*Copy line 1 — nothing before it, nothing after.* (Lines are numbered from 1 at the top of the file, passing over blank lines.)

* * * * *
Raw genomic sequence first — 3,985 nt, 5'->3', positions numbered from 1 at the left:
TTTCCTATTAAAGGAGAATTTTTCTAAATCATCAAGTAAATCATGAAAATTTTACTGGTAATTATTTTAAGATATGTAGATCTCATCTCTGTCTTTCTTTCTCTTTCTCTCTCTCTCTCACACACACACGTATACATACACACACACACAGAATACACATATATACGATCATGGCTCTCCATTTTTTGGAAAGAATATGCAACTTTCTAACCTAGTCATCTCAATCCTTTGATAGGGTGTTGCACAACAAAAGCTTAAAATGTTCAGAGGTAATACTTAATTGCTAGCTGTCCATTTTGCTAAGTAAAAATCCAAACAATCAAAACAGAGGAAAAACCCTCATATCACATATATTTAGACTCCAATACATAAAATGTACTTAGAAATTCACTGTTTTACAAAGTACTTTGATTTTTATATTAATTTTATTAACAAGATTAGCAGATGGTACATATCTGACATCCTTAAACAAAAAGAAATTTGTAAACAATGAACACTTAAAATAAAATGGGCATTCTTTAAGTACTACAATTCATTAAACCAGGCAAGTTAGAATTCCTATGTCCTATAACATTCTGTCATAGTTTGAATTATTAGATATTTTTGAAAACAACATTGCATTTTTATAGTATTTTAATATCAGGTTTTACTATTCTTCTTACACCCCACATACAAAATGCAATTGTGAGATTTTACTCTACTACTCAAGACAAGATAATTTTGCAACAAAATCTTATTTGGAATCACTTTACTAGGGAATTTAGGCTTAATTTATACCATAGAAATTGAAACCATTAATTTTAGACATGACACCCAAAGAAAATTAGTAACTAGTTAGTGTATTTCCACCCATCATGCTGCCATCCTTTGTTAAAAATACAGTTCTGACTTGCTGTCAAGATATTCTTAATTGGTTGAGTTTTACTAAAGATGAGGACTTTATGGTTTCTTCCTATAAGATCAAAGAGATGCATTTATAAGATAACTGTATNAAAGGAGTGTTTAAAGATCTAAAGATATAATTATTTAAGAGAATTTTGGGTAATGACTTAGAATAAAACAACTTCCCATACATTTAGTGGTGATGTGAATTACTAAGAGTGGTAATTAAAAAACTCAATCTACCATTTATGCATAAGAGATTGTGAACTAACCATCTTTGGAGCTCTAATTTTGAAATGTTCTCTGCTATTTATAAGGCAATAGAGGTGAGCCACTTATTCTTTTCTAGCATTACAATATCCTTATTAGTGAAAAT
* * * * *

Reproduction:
Raw genomic sequence first — 3,985 nt, 5'->3', positions numbered from 1 at the left: